Received as seed from Phil Reece, Orlavista Field Station, Orlando, Florida, 1962. Open pollinated seedling.
Rootstocks of accession
Carrizo citrange, C-35 citrange
Season of ripeness at Riverside
January to March
Notes and observations
1968, EMN: In 1962 seeds were planted at the Lindcove Field Station. Budwood was taken from five seedlings at Lindcove and budded onto Troyer citrange. No record made at Lindcove as to whether we took budwood from single or multiple seedlings.
1986, EMN: This accession was heat treated about 1975 for moving our of quarantine to Lindcove. Subsequent Lindcove nucellar block tree was the bud source.
2/26/1988, EMN: Foliage lanceolate, pointed, somewhat mandarin-like, with lined to narrowly winged petioles. Young growth has slightly purple tinge. Most of fruit on ground this date. Small, round, bumpy fruit of yellow to orange color. Rind medium-thick. Seedy. Flesh light yellowish orange, very sour.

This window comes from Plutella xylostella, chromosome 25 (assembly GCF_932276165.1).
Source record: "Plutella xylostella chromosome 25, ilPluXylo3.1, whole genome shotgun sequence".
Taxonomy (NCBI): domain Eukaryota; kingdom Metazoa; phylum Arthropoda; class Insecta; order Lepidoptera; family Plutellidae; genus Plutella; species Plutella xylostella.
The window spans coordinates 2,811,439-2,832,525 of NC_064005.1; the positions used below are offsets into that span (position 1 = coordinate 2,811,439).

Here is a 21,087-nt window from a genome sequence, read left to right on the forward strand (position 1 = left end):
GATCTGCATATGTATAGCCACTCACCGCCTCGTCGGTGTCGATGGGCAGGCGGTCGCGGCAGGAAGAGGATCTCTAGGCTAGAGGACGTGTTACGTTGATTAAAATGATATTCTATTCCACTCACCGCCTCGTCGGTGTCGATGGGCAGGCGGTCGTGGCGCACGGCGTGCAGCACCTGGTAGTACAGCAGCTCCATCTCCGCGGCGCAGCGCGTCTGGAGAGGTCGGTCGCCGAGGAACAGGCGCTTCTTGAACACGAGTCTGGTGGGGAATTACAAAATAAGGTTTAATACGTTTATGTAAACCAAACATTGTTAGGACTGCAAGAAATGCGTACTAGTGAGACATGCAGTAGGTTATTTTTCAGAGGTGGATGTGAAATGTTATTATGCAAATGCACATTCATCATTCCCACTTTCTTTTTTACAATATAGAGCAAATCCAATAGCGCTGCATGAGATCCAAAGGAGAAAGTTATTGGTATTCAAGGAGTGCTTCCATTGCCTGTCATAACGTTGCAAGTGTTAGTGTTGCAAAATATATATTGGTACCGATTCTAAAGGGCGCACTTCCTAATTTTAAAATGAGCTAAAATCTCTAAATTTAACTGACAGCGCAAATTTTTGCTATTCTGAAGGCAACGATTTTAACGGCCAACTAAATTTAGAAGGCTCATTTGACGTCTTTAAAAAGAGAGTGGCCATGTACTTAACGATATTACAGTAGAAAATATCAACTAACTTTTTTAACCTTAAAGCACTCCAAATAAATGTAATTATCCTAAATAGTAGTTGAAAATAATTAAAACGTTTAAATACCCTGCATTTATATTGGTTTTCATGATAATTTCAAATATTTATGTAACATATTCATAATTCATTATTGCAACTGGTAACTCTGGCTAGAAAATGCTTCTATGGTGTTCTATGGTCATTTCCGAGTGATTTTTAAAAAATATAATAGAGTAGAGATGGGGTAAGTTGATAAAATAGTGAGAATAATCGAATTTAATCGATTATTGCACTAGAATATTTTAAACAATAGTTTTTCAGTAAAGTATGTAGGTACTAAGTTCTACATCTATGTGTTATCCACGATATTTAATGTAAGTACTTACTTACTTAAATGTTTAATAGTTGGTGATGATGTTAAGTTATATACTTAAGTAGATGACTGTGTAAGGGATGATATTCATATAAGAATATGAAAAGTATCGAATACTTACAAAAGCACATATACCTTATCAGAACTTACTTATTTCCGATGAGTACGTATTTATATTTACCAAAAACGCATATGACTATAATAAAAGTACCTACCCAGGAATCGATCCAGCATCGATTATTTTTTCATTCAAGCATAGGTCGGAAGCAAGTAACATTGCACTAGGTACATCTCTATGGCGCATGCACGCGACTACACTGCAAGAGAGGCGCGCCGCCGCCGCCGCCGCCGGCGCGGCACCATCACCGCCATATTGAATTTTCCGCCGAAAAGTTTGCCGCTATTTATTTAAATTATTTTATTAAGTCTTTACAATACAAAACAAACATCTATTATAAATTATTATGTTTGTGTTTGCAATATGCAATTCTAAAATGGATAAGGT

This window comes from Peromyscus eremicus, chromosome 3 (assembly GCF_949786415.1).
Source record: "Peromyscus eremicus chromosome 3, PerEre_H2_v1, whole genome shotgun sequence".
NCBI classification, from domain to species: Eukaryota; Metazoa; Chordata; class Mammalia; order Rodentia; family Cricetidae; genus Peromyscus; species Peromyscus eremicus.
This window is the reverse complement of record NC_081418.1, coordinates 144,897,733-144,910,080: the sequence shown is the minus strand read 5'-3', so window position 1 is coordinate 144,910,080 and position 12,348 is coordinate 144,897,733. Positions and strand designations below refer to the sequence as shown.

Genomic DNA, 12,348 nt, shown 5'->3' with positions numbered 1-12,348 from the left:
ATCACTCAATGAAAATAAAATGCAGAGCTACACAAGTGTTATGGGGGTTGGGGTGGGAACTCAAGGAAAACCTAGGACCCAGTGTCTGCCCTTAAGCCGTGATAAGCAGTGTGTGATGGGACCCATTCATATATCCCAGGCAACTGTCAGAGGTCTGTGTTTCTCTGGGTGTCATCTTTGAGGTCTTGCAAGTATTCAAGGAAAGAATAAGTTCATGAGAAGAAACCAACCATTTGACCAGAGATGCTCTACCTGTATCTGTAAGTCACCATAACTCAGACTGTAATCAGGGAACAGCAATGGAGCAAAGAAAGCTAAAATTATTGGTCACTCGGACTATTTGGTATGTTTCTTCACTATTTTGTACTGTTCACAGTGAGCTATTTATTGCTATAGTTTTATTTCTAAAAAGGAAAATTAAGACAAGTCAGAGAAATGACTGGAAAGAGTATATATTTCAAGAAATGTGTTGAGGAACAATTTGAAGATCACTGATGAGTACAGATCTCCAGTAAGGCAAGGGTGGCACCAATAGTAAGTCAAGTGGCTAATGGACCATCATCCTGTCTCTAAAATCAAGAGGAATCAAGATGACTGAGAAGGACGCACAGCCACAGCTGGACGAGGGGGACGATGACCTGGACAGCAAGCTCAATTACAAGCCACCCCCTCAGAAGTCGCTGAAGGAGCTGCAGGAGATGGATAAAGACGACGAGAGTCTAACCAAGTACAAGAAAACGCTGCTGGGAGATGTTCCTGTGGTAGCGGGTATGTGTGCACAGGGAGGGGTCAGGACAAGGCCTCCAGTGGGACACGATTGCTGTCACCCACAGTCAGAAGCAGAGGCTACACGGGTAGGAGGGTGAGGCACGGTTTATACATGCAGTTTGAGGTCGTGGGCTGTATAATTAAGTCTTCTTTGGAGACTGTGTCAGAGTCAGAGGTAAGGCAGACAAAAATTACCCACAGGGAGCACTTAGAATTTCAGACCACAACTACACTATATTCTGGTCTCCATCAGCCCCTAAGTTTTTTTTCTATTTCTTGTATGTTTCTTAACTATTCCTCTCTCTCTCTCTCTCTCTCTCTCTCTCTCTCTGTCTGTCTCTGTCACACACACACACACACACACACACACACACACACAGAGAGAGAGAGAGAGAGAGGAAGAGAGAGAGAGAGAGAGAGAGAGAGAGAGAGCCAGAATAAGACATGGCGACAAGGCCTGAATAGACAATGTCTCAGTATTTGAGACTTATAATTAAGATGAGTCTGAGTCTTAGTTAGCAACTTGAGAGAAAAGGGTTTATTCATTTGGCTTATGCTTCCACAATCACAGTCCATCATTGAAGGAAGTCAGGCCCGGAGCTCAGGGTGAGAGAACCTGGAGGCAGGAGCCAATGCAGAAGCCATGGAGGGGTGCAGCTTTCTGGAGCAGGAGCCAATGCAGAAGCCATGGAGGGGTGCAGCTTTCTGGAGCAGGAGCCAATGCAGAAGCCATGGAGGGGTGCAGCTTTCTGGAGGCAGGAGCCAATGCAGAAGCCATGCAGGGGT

8/2007, RRK: The fact that this accession was received from the US Horticultural Research Laboratory in Orlando suggests that it is most probably the same genotype as the inactive accession PI 77599. A description of Miaray from the original PI record for PI 77599: "A handsome ornamental Philippine tree suggested as as stock for cultivated citrus fruits. It has slender drooping willowy branches, dark-green leaves, and fruits resembling the lime in appearance and flavor."
3/3/2008, DK & TS: Listed among the miscellaneous citrus species on the CVC holdings appendix [http://www.grcp.ucdavis.edu/publications/doc22/Appx.pdf], but GRIN posits partial sour orange parentage.
Tree very productive; leaves lanceolate, almost willow-like; fruit small (golf ball-size) with a slight neck; thin orange rind, easy to peel; 10 to 12 seeds; juicy light orange flesh, the flesh is extremely acrid and unpleasant. The juice is also foul. Do not eat this fruit!
Not commercially available in California.